So it was between hearing all the oldies radio, and hearing The Beatles and Motown from my neighbor. I liked some of the music that was going on in the 80s when I was little; I enjoyed Michael Jackson and Bruce Springsteen and the pop Genesis hits. And I still like that stuff. But hearing the Beatles when I was six or seven, I knew, “That’s what I want to do.” So I would do chores around the house to save up money in my piggy bank, so I could buy all of the Beatles albums on cassette. I collected ’em all by the time I was seven or eight. CDs were around then, I guess, but a little kid didn’t carry around a CD player. I had a Walkman. And it was easy to play cassettes in the car, too.
I had some other stuff, too. I remember I had a Temptations cassette. I stumbled across some of that stuff recently; I was cleaning out my closet. And I thought, “Wow, I really have been listening to this music all my life.”
I started playing guitar when I was ten, eleven years old. I started writing songs when I was fifteen. I learned a lot of Beatles songs. I remember a live Paul McCartney album that came out in ’88 or ’89 [Tripping the Live Fantastic]. I loved it; that one was a big deal for me. I played basketball on a church league, and I would put that tape on my boombox while I was practicing shooting free throws.
I always had to have music wherever I went. Even riding in the car, going out to dinner with the family, I’d bring a a cassette. Now, I drive my wife crazy playing music in the car. She loves music, too – she’s a singer and a great musician too – but she says, “Sometimes we need to have a quiet car ride.”
I played in bands since I was fourteen, fifteen years old. I had a band that wanted to be The Who, but that never really worked out. We couldn’t find a front man. We did have the drummer, though. And in high school, when indie rock came out, I listened to Wilco, Flaming Lips, early My Morning Jacket. But I was always totally into Brian Wilson, Paul McCartney and Burt Bacharach. I was devastated back in high school when the local oldies radio station changed format. They had already started phasing out the fifties stuff; in my town [Charleston SC] you can’t hear Chuck Berry or Elvis or the Beach Boys on the radio. You can still hear The Beatles on the classic rock station every once in a while, but it’s only the Abbey Road stuff. Than god for Sirius XM.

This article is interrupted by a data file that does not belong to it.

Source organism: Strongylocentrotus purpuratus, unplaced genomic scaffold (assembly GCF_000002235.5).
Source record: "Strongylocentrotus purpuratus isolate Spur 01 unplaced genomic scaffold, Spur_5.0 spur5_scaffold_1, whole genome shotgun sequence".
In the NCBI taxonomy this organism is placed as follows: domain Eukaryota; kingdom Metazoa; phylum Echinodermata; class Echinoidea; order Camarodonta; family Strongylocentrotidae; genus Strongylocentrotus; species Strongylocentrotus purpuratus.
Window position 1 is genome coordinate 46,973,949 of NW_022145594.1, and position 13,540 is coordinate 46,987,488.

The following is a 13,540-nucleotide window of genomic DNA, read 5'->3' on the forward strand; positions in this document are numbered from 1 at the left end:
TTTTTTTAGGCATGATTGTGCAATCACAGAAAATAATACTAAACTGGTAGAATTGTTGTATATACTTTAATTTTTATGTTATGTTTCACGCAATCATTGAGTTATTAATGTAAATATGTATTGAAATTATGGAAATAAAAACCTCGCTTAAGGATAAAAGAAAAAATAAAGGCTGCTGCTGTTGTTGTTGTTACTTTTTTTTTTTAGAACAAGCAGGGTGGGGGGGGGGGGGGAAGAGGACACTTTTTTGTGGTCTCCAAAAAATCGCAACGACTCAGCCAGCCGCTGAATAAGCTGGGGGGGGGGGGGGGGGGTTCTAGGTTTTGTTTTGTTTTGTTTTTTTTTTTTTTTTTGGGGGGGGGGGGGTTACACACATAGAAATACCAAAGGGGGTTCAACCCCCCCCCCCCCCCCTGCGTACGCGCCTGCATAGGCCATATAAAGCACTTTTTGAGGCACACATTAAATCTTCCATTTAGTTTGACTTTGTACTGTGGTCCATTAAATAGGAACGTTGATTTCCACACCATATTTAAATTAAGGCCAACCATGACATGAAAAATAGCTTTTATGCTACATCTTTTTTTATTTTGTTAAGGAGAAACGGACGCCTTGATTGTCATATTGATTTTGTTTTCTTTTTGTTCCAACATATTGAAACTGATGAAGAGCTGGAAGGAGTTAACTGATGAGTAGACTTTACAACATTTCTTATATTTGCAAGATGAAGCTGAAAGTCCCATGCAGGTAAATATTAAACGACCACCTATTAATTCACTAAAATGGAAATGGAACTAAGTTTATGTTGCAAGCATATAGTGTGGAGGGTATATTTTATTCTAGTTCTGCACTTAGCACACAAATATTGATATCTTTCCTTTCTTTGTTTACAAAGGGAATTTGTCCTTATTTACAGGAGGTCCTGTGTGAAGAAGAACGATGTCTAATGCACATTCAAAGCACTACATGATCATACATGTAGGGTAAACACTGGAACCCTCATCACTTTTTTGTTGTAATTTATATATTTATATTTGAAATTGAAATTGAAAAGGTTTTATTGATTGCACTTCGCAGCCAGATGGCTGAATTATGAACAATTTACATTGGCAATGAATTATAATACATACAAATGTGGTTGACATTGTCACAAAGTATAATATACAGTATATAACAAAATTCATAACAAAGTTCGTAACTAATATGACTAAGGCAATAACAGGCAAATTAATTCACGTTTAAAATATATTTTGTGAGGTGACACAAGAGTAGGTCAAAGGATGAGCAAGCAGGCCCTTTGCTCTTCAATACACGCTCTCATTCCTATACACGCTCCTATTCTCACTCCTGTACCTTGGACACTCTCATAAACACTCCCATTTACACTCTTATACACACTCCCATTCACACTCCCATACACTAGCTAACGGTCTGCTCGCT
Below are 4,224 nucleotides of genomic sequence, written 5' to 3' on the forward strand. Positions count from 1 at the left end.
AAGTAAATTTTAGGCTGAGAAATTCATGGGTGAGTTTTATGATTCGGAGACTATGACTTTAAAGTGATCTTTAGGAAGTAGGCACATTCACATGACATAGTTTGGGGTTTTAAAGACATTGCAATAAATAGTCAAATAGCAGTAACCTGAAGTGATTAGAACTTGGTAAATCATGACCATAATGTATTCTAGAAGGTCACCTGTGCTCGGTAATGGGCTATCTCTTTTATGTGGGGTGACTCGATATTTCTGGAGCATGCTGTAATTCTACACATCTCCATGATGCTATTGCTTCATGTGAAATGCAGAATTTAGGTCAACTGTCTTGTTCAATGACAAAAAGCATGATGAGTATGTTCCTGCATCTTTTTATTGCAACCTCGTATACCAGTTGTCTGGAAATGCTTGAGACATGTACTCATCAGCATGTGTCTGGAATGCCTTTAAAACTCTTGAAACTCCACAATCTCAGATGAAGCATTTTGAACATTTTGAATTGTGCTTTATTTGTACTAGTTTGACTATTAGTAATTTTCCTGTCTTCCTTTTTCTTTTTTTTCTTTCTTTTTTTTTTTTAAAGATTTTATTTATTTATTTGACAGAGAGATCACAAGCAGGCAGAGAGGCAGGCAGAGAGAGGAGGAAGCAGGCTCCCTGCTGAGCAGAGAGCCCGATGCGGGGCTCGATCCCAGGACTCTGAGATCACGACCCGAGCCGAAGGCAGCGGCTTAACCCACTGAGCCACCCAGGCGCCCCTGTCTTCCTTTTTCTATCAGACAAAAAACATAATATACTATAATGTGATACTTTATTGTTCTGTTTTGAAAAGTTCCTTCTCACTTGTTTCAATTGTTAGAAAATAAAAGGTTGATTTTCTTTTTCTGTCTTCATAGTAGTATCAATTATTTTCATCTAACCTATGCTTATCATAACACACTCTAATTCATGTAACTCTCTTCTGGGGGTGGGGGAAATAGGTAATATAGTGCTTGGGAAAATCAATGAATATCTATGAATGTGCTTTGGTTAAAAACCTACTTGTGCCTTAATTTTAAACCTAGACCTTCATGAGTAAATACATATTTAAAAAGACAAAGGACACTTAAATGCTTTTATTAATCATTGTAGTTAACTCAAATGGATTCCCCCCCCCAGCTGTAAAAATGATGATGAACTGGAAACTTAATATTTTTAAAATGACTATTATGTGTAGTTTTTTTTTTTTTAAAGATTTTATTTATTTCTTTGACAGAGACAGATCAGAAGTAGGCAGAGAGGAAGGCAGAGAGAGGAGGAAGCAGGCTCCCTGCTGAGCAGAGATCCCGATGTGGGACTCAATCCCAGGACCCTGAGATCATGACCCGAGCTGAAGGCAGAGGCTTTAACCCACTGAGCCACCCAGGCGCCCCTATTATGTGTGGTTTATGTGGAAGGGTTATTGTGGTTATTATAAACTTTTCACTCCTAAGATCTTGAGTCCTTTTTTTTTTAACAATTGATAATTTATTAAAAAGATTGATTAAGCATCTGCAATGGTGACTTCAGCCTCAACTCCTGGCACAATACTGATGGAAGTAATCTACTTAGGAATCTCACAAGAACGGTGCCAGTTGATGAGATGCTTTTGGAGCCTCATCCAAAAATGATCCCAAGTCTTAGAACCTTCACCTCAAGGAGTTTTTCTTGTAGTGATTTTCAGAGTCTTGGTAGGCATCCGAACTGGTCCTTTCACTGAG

I’m a radio guy; I really am. I love records; I collect records like crazy. Bootlegs, you name it: I’ve got it all. But I still love to be able to turn on the radio and hear the songs I like. My musical vocabulary is all over the place; I’m a music geek. The thing I love the most is that really well-produced fifties, sixties and early seventies sound. That was the height of rock’n’roll, the height of pop music in my opinion. With the band now, that’s what we want to do: we want to fit in with that.
BK: These songs wouldn’t be what they are were it not for the arrangements. Your music is about as far from the “jam band” aesthetic as one can imagine. How carefully do you plot out what each player does on the album?
JB: For the most part, it’s routined. On the first record we did [2008’s Freedom Wind], I was super-detailed on every little part. On Grand Hotel, we mapped out arrangements, but there are some little accidental things going on.
The new record is really influenced by A&M Records stuff. If you know the history of that label, they had a jazz label called CTI. They had weird stuff like Antonio Carlos Jobim and Walt Wanderley. Some of that was a sort of weird, west-coast, free-form, bossa-nova influenced jazz.